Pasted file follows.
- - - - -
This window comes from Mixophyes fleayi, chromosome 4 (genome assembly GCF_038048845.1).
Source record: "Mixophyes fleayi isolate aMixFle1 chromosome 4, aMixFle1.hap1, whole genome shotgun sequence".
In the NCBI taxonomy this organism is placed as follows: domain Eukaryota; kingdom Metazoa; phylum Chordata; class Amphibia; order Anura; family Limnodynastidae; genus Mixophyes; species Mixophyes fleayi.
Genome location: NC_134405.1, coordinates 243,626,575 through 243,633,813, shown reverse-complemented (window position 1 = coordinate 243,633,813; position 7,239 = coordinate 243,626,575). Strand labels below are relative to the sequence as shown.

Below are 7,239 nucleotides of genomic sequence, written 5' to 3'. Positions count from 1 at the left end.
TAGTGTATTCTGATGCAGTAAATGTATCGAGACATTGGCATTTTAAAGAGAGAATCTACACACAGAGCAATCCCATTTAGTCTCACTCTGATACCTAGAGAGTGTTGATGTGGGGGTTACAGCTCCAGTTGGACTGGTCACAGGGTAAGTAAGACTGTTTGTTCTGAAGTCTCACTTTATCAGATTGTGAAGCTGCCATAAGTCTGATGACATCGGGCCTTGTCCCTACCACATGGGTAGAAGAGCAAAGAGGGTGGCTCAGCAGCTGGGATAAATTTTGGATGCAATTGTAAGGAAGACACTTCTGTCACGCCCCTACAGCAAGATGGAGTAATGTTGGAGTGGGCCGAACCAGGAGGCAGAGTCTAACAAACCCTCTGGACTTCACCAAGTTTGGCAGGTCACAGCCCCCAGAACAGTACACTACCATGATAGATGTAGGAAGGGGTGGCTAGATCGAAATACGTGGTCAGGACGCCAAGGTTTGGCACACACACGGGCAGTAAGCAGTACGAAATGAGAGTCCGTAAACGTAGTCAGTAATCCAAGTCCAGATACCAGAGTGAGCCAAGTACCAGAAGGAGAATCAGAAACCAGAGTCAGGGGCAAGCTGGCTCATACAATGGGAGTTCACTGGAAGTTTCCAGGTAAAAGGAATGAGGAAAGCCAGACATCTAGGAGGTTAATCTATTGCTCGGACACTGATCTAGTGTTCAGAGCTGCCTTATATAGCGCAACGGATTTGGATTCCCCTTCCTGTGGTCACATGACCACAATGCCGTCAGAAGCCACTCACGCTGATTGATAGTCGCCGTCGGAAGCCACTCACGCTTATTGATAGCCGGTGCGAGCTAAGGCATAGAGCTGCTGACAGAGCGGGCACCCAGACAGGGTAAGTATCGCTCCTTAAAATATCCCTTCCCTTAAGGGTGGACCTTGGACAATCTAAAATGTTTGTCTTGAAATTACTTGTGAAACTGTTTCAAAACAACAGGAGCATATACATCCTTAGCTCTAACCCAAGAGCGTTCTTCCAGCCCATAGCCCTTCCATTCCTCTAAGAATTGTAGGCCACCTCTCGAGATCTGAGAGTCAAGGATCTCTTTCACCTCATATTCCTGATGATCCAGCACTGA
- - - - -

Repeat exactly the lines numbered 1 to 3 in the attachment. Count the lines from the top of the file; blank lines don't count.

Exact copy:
This window comes from Mixophyes fleayi, chromosome 4 (genome assembly GCF_038048845.1).
Source record: "Mixophyes fleayi isolate aMixFle1 chromosome 4, aMixFle1.hap1, whole genome shotgun sequence".
In the NCBI taxonomy this organism is placed as follows: domain Eukaryota; kingdom Metazoa; phylum Chordata; class Amphibia; order Anura; family Limnodynastidae; genus Mixophyes; species Mixophyes fleayi.